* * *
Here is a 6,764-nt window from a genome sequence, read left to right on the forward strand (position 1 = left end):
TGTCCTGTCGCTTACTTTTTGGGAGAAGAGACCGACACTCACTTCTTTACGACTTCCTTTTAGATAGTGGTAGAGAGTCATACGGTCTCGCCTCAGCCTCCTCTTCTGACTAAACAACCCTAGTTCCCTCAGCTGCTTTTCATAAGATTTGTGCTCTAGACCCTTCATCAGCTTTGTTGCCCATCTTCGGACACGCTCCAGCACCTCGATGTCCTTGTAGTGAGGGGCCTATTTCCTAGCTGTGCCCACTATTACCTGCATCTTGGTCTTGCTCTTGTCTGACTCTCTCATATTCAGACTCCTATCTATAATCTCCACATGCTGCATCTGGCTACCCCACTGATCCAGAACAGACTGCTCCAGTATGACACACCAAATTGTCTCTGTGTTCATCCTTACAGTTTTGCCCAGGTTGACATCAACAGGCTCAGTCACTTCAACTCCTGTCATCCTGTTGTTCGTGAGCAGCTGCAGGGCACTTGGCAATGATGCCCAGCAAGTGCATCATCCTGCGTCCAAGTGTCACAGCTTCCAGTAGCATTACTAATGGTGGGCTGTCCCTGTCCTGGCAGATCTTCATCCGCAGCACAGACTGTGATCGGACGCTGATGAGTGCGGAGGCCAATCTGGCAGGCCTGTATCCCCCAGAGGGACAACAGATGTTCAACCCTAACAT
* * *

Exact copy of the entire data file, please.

Here is a 6,764-nt window from a genome sequence, read left to right on the forward strand (position 1 = left end):
TGTCCTGTCGCTTACTTTTTGGGAGAAGAGACCGACACTCACTTCTTTACGACTTCCTTTTAGATAGTGGTAGAGAGTCATACGGTCTCGCCTCAGCCTCCTCTTCTGACTAAACAACCCTAGTTCCCTCAGCTGCTTTTCATAAGATTTGTGCTCTAGACCCTTCATCAGCTTTGTTGCCCATCTTCGGACACGCTCCAGCACCTCGATGTCCTTGTAGTGAGGGGCCTATTTCCTAGCTGTGCCCACTATTACCTGCATCTTGGTCTTGCTCTTGTCTGACTCTCTCATATTCAGACTCCTATCTATAATCTCCACATGCTGCATCTGGCTACCCCACTGATCCAGAACAGACTGCTCCAGTATGACACACCAAATTGTCTCTGTGTTCATCCTTACAGTTTTGCCCAGGTTGACATCAACAGGCTCAGTCACTTCAACTCCTGTCATCCTGTTGTTCGTGAGCAGCTGCAGGGCACTTGGCAATGATGCCCAGCAAGTGCATCATCCTGCGTCCAAGTGTCACAGCTTCCAGTAGCATTACTAATGGTGGGCTGTCCCTGTCCTGGCAGATCTTCATCCGCAGCACAGACTGTGATCGGACGCTGATGAGTGCGGAGGCCAATCTGGCAGGCCTGTATCCCCCAGAGGGACAACAGATGTTCAACCCTAACAT